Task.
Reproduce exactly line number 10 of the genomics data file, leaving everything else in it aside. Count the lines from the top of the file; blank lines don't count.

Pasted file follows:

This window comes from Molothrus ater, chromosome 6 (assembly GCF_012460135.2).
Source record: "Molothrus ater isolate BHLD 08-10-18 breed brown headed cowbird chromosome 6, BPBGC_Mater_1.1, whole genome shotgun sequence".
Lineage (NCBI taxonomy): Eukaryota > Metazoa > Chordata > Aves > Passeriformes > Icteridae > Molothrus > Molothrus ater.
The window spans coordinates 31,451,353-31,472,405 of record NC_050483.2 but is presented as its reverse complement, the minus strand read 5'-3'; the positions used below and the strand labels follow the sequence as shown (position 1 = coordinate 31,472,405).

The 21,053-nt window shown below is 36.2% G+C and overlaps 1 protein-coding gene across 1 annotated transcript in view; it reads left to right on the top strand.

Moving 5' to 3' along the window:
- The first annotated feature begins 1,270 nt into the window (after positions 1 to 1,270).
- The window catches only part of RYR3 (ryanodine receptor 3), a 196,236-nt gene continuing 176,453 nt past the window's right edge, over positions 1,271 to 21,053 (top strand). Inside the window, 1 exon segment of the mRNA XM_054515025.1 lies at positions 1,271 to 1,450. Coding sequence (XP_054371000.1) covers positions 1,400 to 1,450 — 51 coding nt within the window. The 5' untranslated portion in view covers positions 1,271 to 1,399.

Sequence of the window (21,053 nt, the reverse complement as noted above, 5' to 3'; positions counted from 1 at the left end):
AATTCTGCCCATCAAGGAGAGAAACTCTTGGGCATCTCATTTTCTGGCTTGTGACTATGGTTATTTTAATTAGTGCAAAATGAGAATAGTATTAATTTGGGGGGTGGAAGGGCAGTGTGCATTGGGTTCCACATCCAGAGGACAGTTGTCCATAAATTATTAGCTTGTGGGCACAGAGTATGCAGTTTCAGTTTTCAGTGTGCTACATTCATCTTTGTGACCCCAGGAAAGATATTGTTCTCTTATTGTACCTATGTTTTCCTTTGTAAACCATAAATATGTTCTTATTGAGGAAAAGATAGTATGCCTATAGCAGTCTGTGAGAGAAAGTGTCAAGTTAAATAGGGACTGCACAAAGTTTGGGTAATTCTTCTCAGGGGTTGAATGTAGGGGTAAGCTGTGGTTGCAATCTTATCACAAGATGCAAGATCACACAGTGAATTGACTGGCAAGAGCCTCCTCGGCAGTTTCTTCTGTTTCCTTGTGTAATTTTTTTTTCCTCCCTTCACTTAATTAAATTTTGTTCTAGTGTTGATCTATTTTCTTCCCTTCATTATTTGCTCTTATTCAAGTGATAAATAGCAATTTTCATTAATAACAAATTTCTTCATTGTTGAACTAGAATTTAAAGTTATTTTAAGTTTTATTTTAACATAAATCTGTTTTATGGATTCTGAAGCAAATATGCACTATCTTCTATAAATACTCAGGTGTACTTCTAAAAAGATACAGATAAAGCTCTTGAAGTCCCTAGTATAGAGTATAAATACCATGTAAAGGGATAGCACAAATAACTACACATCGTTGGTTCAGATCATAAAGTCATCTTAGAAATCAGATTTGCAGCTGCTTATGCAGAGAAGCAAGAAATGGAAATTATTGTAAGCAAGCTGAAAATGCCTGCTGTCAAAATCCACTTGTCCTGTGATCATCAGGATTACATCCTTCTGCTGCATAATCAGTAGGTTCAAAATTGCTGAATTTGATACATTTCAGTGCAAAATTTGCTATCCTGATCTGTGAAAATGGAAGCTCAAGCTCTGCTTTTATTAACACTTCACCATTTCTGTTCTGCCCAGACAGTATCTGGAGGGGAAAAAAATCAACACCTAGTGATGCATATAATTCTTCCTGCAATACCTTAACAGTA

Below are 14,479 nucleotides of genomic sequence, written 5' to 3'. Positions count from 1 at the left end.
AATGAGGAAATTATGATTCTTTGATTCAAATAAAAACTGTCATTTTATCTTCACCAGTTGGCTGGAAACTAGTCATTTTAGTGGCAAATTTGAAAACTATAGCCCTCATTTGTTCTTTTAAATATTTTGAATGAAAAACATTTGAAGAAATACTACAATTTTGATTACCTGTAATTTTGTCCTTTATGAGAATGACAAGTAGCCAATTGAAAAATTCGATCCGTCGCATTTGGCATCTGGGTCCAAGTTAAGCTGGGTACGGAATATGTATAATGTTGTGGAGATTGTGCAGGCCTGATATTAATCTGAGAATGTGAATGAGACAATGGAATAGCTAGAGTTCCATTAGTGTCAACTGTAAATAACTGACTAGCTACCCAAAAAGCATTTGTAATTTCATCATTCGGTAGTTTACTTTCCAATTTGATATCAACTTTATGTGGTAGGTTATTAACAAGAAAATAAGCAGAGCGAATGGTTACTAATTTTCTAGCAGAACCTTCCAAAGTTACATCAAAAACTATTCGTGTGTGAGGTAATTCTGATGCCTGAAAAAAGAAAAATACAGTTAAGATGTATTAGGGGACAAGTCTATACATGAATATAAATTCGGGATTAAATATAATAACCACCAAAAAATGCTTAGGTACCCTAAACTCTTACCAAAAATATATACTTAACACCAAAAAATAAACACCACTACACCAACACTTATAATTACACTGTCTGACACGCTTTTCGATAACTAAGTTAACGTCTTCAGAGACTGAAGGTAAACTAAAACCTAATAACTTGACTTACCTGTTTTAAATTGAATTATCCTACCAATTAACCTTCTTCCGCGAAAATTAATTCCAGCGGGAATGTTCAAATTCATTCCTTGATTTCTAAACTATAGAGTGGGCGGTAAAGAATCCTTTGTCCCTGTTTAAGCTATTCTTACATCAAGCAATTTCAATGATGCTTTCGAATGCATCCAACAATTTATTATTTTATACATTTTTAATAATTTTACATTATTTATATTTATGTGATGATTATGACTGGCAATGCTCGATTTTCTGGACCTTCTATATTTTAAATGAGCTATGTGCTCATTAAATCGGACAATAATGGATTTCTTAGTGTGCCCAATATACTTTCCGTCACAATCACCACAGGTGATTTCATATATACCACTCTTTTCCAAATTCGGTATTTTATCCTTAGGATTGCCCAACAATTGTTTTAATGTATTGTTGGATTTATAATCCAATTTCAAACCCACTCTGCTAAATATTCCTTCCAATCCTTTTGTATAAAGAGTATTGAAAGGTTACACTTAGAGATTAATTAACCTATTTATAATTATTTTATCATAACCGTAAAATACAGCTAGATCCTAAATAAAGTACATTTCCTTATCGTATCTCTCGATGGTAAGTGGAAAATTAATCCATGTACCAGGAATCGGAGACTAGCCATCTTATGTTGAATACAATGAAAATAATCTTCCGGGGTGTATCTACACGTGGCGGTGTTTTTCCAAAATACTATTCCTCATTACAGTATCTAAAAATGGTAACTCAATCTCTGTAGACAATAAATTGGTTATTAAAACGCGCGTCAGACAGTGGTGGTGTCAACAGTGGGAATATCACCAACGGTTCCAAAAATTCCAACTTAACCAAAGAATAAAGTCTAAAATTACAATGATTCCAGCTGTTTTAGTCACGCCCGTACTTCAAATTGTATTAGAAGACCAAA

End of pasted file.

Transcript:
AATTCTGCCCATCAAGGAGAGAAACTCTTGGGCATCTCATTTTCTGGCTTGTGACTATGGTTATTTTAATTAGTGCAAAATGAGAATAGTATTAATTTGGGGGGTGGAAGGGCAGTGTGCATTGGGTTCCACATCCAGAGGACAGTTGTCCATAAATTATTAGCTTGTGGGCACAGAGTATGCAGTTTCAGTTTTCAGTGTGCTACATTCATCTTTGTGACCCCAGGAAAGATATTGTTCTCTTATTGTACCTATGTTTTCCTTTGTAAACCATAAATATGTTCTTATTGAGGAAAAGATAGTATGCCTATAGCAGTCTGTGAGAGAAAGTGTCAAGTTAAATAGGGACTGCACAAAGTTTGGGTAATTCTTCTCAGGGGTTGAATGTAGGGGTAAGCTGTGGTTGCAATCTTATCACAAGATGCAAGATCACACAGTGAATTGACTGGCAAGAGCCTCCTCGGCAGTTTCTTCTGTTTCCTTGTGTAATTTTTTTTTCCTCCCTTCACTTAATTAAATTTTGTTCTAGTGTTGATCTATTTTCTTCCCTTCATTATTTGCTCTTATTCAAGTGATAAATAGCAATTTTCATTAATAACAAATTTCTTCATTGTTGAACTAGAATTTAAAGTTATTTTAAGTTTTATTTTAACATAAATCTGTTTTATGGATTCTGAAGCAAATATGCACTATCTTCTATAAATACTCAGGTGTACTTCTAAAAAGATACAGATAAAGCTCTTGAAGTCCCTAGTATAGAGTATAAATACCATGTAAAGGGATAGCACAAATAACTACACATCGTTGGTTCAGATCATAAAGTCATCTTAGAAATCAGATTTGCAGCTGCTTATGCAGAGAAGCAAGAAATGGAAATTATTGTAAGCAAGCTGAAAATGCCTGCTGTCAAAATCCACTTGTCCTGTGATCATCAGGATTACATCCTTCTGCTGCATAATCAGTAGGTTCAAAATTGCTGAATTTGATACATTTCAGTGCAAAATTTGCTATCCTGATCTGTGAAAATGGAAGCTCAAGCTCTGCTTTTATTAACACTTCACCATTTCTGTTCTGCCCAGACAGTATCTGGAGGGGAAAAAAATCAACACCTAGTGATGCATATAATTCTTCCTGCAATACCTTAACAGTA